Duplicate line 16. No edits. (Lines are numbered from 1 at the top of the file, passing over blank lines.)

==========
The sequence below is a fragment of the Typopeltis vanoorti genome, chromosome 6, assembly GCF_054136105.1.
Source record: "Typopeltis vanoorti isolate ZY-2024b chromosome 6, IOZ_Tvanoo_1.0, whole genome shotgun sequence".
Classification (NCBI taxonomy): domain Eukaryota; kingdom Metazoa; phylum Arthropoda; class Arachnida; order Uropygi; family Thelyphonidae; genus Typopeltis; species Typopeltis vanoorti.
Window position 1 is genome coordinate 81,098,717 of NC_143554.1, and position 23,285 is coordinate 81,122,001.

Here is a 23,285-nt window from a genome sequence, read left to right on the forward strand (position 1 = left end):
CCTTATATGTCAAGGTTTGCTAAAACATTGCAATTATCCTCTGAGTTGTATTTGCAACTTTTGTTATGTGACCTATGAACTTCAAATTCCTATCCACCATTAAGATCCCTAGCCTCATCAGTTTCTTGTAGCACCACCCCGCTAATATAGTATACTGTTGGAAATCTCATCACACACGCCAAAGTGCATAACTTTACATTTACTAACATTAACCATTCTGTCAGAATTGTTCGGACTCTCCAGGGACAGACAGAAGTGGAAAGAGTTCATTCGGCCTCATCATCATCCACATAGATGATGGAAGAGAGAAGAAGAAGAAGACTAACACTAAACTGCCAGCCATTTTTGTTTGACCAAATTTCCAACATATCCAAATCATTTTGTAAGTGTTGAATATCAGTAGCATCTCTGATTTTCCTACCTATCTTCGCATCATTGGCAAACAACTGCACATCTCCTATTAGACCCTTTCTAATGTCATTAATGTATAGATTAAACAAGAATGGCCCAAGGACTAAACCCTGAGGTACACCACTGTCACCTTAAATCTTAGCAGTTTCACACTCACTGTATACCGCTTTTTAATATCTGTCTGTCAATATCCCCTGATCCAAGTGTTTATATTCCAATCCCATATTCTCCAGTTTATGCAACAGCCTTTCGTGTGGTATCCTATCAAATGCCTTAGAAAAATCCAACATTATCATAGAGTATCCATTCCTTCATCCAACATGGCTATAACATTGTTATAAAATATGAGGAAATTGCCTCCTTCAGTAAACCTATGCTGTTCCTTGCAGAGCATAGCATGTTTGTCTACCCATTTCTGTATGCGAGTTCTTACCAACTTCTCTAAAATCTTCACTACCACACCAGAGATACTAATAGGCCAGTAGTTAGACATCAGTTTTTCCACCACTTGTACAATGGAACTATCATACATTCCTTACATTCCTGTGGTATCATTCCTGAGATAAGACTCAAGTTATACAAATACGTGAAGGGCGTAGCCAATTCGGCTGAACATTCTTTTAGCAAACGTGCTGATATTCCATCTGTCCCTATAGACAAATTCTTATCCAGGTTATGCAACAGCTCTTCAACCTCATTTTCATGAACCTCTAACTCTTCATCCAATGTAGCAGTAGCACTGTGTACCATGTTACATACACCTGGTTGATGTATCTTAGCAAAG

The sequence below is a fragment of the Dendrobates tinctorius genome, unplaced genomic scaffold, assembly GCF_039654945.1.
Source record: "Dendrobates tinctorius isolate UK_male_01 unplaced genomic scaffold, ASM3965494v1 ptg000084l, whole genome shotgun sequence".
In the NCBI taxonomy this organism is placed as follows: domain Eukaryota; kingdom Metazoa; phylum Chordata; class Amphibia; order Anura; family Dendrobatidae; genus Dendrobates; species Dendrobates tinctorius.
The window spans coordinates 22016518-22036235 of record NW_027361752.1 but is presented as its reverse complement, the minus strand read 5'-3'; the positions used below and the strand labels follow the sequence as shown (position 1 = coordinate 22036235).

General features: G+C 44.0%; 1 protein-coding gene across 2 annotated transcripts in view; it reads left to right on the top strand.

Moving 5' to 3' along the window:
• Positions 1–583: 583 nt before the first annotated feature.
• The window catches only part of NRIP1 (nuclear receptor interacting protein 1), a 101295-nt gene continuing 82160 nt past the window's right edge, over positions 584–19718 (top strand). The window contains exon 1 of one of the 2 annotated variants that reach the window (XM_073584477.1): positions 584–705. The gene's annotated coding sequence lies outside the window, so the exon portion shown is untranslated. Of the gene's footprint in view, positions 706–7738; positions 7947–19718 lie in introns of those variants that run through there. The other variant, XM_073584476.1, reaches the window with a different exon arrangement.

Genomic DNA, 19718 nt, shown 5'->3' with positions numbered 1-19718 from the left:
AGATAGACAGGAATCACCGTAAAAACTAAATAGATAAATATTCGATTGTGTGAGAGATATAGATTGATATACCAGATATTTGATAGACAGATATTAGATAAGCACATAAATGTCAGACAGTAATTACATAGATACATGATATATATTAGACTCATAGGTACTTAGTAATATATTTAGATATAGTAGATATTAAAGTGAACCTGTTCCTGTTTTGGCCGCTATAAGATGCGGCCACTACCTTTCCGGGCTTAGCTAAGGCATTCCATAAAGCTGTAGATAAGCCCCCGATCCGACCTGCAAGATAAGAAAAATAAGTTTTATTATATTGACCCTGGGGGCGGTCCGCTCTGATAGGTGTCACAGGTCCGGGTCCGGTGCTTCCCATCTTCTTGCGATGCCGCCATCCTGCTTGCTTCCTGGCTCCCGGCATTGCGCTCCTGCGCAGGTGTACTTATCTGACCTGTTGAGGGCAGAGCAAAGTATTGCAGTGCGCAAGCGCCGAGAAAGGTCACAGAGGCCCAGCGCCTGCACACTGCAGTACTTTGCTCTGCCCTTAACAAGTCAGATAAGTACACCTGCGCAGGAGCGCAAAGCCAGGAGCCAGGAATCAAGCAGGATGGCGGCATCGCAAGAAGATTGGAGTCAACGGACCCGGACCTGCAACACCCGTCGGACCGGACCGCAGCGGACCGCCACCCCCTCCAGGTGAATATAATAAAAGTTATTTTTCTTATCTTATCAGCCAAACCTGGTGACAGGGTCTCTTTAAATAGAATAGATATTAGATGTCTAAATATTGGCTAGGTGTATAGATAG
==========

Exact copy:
AGATAGACAGGAATCACCGTAAAAACTAAATAGATAAATATTCGATTGTGTGAGAGATATAGATTGATATACCAGATATTTGATAGACAGATATTAGATAAGCACATAAATGTCAGACAGTAATTACATAGATACATGATATATATTAGACTCATAGGTACTTAGTAATATATTTAGATATAGTAGATATTAAAGTGAACCTGTTCCTGTTTTGGCCGCTATAAGATGCGGCCACTACCTTTCCGGGCTTAGCTAAGGCATTCCATAAAGCTGTAGATAAGCCCCCGATCCGACCTGCAAGATAAGAAAAATAAGTTTTATTATATTGACCCTGGGGGCGGTCCGCTCTGATAGGTGTCACAGGTCCGGGTCCGGTGCTTCCCATCTTCTTGCGATGCCGCCATCCTGCTTGCTTCCTGGCTCCCGGCATTGCGCTCCTGCGCAGGTGTACTTATCTGACCTGTTGAGGGCAGAGCAAAGTATTGCAGTGCGCAAGCGCCGAGAAAGGTCACAGAGGCCCAGCGCCTGCACACTGCAGTACTTTGCTCTGCCCTTAACAAGTCAGATAAGTACACCTGCGCAGGAGCGCAAAGCCAGGAGCCAGGAATCAAGCAGGATGGCGGCATCGCAAGAAGATTGGAGTCAACGGACCCGGACCTGCAACACCCGTCGGACCGGACCGCAGCGGACCGCCACCCCCTCCAGGTGAATATAATAAAAGTTATTTTTCTTATCTTATCAGCCAAACCTGGTGACAGGGTCTCTTTAAATAGAATAGATATTAGATGTCTAAATATTGGCTAGGTGTATAGATAG